In 2010 an undervalued renminbi was a significant drag on advanced economies, including the United States. Since then, however, two big things have happened: relatively high inflation in China, and some appreciation of the renminbi against the dollar. As a result, the real exchange rate of China against the United States (based on consumer prices), has appreciated significantly:I have no idea whether Mitt Romney's misguided stance on China's currency or the aforementioned facts really caused Krugman's views to change, but that's not important for tonight's purposes. Instead, I just want to
At the same time. China’s surplus has come way down:
So this is an odd time to be making confrontation over China’s currency a centerpiece of your economic policy — unless, of course, it’s just bluster aimed at making voters think you’re tough.
As you may recall, in 2010 grousing about China's currency was pretty much a monthly affair for Krugman's New York Times column. But he not only would rage about the dangerous "global imbalances" caused by Chna's currency, but also would demand that the United States adopt a severly protectionist stance in order to remedy the "problem":
In 1971 the United States dealt with a similar but much less severe problem of foreign undervaluation by imposing a temporary 10 percent surcharge on imports, which was removed a few months later after Germany, Japan and other nations raised the dollar value of their currencies. At this point, it’s hard to see China changing its policies unless faced with the threat of similar action — except that this time the surcharge would have to be much larger, say 25 percent.When Krugman made this proposal, I and a host of other (smarter) people took to the interwebs to explain just how ridiculously awful the idea of an across-the-board 25% "currency tariff" was from a historical, legal and economic perspective. We repeated those criticisms when he later expressed support for Senate legislation (which followed unfortunate passage of an almost-identical House bill) that would have directed the US Department of Commerce to treat currency undervaluation as a countervailable export subsidy, thereby opening the door to countervailing duties on Chinese - and other! - imports. We even went so far as to explain that, even assuming that Krugman and others were correct that China's currency was horribly manipulated and causing dangerous global imbalances, basic economics dictates that the whole thing would work itself out, and that harmful protectionist tariffs were most definitely NOT needed to solve the so-called "problem."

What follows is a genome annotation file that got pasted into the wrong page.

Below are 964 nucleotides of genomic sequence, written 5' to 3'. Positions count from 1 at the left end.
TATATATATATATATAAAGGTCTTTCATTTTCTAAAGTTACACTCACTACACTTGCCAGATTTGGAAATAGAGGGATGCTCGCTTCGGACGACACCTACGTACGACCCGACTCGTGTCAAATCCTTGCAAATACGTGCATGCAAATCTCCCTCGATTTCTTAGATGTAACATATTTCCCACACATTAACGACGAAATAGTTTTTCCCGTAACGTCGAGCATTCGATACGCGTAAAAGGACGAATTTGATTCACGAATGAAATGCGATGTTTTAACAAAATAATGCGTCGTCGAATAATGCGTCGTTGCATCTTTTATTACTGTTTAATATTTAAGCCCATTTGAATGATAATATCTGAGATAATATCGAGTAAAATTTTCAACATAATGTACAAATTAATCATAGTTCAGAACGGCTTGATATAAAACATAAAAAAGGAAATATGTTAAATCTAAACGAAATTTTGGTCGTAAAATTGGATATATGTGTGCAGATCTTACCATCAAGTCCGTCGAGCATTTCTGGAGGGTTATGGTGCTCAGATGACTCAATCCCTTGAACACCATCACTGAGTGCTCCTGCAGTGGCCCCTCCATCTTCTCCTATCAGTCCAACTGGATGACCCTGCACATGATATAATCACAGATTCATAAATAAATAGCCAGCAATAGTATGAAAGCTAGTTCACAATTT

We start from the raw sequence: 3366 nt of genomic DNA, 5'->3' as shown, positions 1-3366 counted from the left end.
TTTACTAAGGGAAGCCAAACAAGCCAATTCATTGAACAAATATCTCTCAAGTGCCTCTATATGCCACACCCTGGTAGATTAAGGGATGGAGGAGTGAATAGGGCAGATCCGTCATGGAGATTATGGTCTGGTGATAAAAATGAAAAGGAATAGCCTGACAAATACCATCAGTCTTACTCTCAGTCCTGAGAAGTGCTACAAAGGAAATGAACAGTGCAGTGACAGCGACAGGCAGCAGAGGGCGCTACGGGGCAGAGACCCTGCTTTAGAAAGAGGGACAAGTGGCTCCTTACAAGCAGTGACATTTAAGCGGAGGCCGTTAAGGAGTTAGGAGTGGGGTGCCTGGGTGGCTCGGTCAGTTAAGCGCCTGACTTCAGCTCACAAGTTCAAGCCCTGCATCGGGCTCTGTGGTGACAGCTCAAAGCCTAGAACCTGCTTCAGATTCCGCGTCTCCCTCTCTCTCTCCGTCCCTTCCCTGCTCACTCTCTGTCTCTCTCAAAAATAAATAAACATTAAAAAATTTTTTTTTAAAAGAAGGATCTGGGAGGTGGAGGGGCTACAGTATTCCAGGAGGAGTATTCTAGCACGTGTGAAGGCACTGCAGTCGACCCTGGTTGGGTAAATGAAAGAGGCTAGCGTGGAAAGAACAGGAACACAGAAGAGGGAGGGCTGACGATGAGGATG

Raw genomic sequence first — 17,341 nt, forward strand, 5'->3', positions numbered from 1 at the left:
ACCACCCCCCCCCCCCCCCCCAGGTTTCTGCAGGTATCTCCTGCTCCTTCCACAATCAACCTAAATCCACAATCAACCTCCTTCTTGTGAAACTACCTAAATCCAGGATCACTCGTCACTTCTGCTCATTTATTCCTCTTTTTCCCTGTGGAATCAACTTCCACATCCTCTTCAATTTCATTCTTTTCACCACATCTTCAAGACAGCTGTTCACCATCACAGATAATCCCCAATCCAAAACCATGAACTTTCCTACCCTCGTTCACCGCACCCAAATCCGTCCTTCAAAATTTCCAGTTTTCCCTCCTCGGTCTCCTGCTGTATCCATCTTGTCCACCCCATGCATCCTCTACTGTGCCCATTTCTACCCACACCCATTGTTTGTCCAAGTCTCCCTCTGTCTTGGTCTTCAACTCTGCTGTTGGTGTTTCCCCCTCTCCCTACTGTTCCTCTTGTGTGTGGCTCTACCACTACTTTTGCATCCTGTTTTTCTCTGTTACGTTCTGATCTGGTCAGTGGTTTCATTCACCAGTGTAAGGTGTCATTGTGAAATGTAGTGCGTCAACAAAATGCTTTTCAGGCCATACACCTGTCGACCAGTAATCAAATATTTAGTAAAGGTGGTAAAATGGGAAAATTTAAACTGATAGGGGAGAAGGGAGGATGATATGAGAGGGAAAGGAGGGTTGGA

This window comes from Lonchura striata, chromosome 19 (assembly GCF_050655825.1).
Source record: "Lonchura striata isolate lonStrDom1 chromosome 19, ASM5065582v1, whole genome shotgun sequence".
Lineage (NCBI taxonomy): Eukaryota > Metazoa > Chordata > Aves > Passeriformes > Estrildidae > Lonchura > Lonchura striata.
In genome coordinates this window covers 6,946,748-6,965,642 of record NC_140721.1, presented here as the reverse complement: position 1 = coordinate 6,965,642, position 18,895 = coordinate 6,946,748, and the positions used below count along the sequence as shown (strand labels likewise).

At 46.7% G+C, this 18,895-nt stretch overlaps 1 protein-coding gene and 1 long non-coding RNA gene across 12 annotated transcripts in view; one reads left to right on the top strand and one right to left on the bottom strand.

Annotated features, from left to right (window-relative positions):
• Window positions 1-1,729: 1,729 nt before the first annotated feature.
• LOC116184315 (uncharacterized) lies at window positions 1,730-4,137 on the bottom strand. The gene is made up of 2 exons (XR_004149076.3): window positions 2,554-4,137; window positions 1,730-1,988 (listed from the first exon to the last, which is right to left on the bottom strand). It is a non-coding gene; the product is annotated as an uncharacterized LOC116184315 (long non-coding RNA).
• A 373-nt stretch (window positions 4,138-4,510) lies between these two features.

I don’t propose this turn to policy hardball lightly. But Chinese currency policy is adding materially to the world’s economic problems at a time when those problems are already very severe. It’s time to take a stand.
So here's my basic question for Dr. Krugman - a man who, by the way, used to be one of the pre-eminent advocates for free trade:
Aren't you just thrilled that Congress didn't take your advice and open the permanent, pandora's box of currency protectionism to address a "problem" that, as you now freely admit, has fixed itself in under 2 years?Seriously, just think of what would've happened if the Senate had bowed to Krugman's demands and passed the currency/CVD bill: we'd very likely have this messy new protectionist law on the books, leading to lord-only-knows-how-much litigation, economic harm and diplomatic tension between two of the world's biggest economies.
Instead, the only thing damaged is Dr. Krugman's free trade and economic reputation.
Boy, did we dodge a bullet!